Ploki wrote: ↑
Thu Feb 18, 2021 2:52 am
TV show excitement is subjective and is based on taste.
Maybe but the promos we make for them, where I work, are based on misdirection and lies. You can pretty much say anything you want when promoting a product and you'll almost always get away with it.
Authenticity of a replica is objective. It's literally measurable and can objectively evaluated.
No it's not and no it can't. To me something might sound close enough but to you it may not. We all have our expectations and that makes any assessment of these kinds of things completely subjective. With something like valve distortion, you could probably find a hundred different standards to compare it to and it would probably be close enough to one of them to justify the marketing boast.
If it says "it's an authentic emulation of X" while it's not at all, that means its false advertising and the seller is of dubious reputation.
But what is meant by "emulation"? Maybe they just mean that it has all the same features - 2 x Osc, 1 x SV Filter, 2 x LFO, 2 x ADSR envelopes - hooked up in the same way. Perhaps that was their only goal? There are certainly enough examples of that to make it feasible.
It has nothing to do with liking said emulation or not, it's simply the correlation between advertisement and reality.
What I'm trying to explain to you is that a good advertisement will have minimal correlation with reality. Think of the way a hamburger looks on a poster compared to how it looks when you buy one.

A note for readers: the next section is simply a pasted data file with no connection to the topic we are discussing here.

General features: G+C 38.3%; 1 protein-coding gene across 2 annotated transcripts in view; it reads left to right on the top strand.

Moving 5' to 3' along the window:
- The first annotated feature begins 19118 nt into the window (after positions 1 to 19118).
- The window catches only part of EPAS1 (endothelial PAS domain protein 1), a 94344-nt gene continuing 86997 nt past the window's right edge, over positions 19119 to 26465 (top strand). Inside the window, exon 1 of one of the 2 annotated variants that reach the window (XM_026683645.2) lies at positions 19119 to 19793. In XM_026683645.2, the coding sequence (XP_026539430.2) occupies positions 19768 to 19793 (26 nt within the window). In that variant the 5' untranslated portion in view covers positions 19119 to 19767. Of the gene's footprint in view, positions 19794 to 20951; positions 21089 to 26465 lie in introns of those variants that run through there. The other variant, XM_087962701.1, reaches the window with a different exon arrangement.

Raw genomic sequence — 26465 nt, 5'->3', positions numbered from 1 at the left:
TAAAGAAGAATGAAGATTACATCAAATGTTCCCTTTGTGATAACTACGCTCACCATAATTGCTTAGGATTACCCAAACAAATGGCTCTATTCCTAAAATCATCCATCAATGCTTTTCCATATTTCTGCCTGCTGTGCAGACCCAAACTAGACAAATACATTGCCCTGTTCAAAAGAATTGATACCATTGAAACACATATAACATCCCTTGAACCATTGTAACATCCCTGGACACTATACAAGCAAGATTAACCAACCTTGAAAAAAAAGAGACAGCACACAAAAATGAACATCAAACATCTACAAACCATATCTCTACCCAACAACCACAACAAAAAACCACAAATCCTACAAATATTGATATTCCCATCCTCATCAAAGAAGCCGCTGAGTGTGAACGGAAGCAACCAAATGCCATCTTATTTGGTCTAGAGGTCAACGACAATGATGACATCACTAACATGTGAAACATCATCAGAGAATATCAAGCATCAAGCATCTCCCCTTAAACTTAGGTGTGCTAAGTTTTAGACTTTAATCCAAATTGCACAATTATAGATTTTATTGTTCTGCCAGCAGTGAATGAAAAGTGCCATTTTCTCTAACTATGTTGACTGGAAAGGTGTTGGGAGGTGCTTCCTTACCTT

i.e. a car is advertised as "safest in its category" then crash test proves it's actually shit.
In that case the advertising standards board would have it removed and that company's competitors would make sure it was. Because it is an objective fact, easily proven in a court of law. Whether something sounds the way you expect it to is impossible to prove in any way. We all just have to take your word for it. OTOH, a car ad could claim it offers "the most incredible driving experience of your life" and even Lewis Hamilton could not get that ad banned. Even terms like "accurately modelled" can't be argued against because if the real item goes from 1 to 10 and your "emulation" also goes from 1 to 10, then that is, in fact, accurate, even if it sounds completely different. It's just how this stuff works and if you believe anything you read or hear or see in an advertisement, you're a fool.
i.e. a synth emulation is touted as best tube synth ever coded. But it aliases like hell, which no tube gear ever does. It can still sound good to you. But it's not what it says it is.
Impossible to prove, though, especially if other tube emulations also alias. The company could argue they were talking about a specific aspect of the emulation and they felt the trade-off with aliasing was worth it for the accuracy it gets elsewhere.
I have 6 or so synths of which manuals I read thoroughly and can navigate with ease.
You keep talking about having 100 one-knob synths. How am I adding stuff?
It's not about what you have so much as how you use it. Most of my songs have only 5 or 6 tracks, plus vocals. A few are a little more complex but my track count has never gone above 10. As in, never-ever. Similarly, with the 52 covers I've worked up over the last few months, I don't think any of them use more than 5 or 6 effects. Drums get a couple, I put a limiter on the master, plus FireCobra, but for most of the songs that's all they need. No EQ, no nothing, except for on-board effects. And they sound great, probably the best production work I've ever done. Maybe that's Studio One but I don't think so, I think it's making a conscious decision to do more with less and putting in the effort to make it work. Of course, having amazing sounding synths like Knifonium helps a lot, too.